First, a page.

Federal officials say the FBI “looked into” the tip, but they declined to say what, if any, action was taken. Headley was jailed briefly in New York on charges of domestic assault, but was not prosecuted. He wasn’t captured until 11 months after the Mumbai attack, when British intelligence alerted U.S. authorities that he was in contact with al Qaeda operatives in Europe.

Read more »

Religious Leaders and Son Denounce Justice Dept. Report on FBI Shooting of Detroit Imam

detroit mapBy Allan Lengel
ticklethewire.com

A group of religious and civil rights leaders isn’t buying the Justice Department’s report this week that the FBI acted properly when it shot and killed Detroit Imam Luqman Ameen Abdullah last October during a raid on a suburban warehouse, the Detroit Free Press reported.

The paper reported that Christian, Muslim and African American leaders gathered at a press conference Thursday at the Muslim Center in Detroit and said the Justice Department report was incomplete and failed to examine the use of undercover informants in Islamic communities.

“I had high hopes” for the report, said Omar Regan, son of Imam Luqman Ameen Abdullah, according to the Free Press. “We’re disappointed.”

The paper said the FBI in Detroit and the Justice Department declined comment.

Luqman was shot and killed by FBI agents after he opened fire and shot and killed an FBI dog, authorities said.

To read more click here.

Oops! President Obama Offends DEA Agents in Drug War Comments

obamaBy Allan Lengel
For AOL News

WASHINGTON — President Barack Obama insulted — albeit inadvertently — the folks at the U.S. Drug Enforcement Administration today by mentioning the FBI instead of their agency in remarks about the war on drugs.

At a town hall meeting in Washington aired on MTV, the president told a group of young people that his administration is serious about “federal drug enforcement.”

But, he added, “we have to figure out who is it we’re going after because we’ve got limited resources. So decisions that are made by the Justice Department or FBI about prosecuting drug kingpins versus somebody with some small amount, those decisions are made based on how can we best enforce the laws that are on the books.”

Some DEA agents were insulted, saying the DEA is the lead agency on the war on drugs, not the FBI.

“That just goes to show his lack of knowledge,” said one DEA agent, who spoke on the condition of anonymity. “Again, it shows me his inadequate knowledge of drug law enforcement. He has no clue.”

To read more click here.

OTHER STORIES OF INTEREST

Arab-American Student Who Found FBI GPS on Car Wants Congressman to Find Out Why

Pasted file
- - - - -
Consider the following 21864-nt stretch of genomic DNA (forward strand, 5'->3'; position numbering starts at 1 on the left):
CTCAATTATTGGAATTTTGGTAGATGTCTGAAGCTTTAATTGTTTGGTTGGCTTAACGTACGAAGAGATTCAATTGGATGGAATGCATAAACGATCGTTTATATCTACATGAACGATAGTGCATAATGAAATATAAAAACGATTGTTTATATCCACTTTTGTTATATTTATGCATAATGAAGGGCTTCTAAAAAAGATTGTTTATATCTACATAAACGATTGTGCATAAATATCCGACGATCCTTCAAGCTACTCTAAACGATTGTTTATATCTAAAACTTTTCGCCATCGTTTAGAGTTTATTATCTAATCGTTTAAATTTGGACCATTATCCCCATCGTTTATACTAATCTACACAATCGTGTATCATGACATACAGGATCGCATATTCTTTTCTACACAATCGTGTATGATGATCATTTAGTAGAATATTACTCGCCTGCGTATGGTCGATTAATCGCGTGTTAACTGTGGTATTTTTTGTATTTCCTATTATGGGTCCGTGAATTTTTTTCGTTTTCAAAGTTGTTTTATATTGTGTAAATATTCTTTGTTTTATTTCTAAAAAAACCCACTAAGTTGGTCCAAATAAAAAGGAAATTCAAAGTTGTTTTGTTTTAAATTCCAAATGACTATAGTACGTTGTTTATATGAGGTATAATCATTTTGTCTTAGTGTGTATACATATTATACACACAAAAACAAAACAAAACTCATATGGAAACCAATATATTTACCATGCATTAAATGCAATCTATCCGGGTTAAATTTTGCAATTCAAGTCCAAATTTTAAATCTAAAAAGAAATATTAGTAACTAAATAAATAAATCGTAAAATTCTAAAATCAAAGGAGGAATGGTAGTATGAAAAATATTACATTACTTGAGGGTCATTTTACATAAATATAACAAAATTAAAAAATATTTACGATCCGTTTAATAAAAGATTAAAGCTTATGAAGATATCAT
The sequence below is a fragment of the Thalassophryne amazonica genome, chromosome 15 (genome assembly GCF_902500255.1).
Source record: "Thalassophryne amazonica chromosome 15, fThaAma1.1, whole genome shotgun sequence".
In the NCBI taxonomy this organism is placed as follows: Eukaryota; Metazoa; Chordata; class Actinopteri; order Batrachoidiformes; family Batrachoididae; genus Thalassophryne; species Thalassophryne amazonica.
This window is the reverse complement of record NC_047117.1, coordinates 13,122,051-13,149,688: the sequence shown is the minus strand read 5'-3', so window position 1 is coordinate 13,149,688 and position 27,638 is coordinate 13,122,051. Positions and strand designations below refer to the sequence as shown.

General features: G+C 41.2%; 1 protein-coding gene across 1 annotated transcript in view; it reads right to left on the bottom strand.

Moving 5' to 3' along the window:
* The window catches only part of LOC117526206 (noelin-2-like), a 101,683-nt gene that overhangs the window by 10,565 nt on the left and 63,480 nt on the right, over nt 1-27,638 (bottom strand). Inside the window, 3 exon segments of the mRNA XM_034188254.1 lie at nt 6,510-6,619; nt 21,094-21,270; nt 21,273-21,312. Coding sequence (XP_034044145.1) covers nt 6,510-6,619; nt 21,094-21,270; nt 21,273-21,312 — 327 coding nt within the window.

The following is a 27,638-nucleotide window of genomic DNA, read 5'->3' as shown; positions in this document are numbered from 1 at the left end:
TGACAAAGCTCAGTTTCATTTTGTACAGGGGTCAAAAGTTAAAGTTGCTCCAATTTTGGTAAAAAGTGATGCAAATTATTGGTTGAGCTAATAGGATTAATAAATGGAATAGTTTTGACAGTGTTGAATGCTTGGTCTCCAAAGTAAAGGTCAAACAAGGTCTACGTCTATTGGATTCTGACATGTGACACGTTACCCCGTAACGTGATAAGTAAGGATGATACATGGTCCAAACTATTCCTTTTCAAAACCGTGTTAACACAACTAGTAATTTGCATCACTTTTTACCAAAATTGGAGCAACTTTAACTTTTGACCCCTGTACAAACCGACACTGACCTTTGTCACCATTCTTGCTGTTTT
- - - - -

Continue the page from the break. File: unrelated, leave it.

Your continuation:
Rep. Honda/official photo

Rep. Honda/official photo

By Allan Lengel
ticklethewire.com

The Arab- American student from California who recently found an FBI GPS on his car is asking his Congressman to help find out why he was being followed, Jeff Stein of Spy Talk reports.

Stein reports that student Yasir Afifi has turned to Rep. Mike Honda (D-Calif.) for help.

Afifi’s attorney told SpyTalk she was drafting a letter to the Congressman to “put some pressure on the FBI to explain its practices.”

The attorney Zahar Billoo told Spy Talk the FBI was “wasting tax dollars” by tracking Afifi and “not pursuing serious suspects.”

The son of an Islamic-American community leader, Afifi found a GPS device on his car during an oil change and the FBI came knocking to get it back.

The whole thing started one recent Sunday when Yasir Afifi, a 20-year-old American born business marketing student at Mission College in Santa Clara, Calif., discovered the device while getting an oil change at Ali’s Auto Care, WIRED reported.

The mechanic saw a mysterious wire near the right rear wheel and exhaust and removed it, WIRED reported. A friend of Ali’s then posted a photo the the GPS device online, according to an interview with Ali.

Two days later, WIRED reported, the FBI came for the device and Afifi turned it over.

James Myers to Head FBI Intelligence Division in Los Angeles

fbi logo largeBy Allan Lengel
ticklethewire.com

WASHINGTON – James P. Myers is returning to Los Angeles — this time as a  FBI special agent in charge of the Intelligence Division and Field Intelligence Group for the L.A. office.

Myers, whose last post was as section chief of HUMINT operations (Human Intelligence)  and oversight section, started as an agent in 1987. He first worked in the Norfolk Field Office on a variety of crimes and as a SWAT team member, the FBI said.

In July 1993, he headed west to the Los Angeles office where he worked the Safe Streets Task Force (SSTF) squad, and he was named case agent for the Mexican Mafia prison gang.

In 1997, he was promoted to a supervisory special agent and worked gangs including the Mara Salvatrucha (MS-13), the FBI said.

In 1998, he was assigned as coordinator of the Los Angeles Metropolitan Task Force on violent crimes.

In 2003, he was promoted to intelligence program manager for the Los Angeles Field Office. In 2006, he was assigned to FBI Headquarters as the assistant director/operations chief of the MS-13 National Gang Task Force.

In July 2007, Myers returned to the Norfolk Field Office as assistant special agent in charge overseeing criminal, administrative, and intelligence programs.

In 2009, he was assigned as an inspector in charge at FBI Headquarters in March 2009.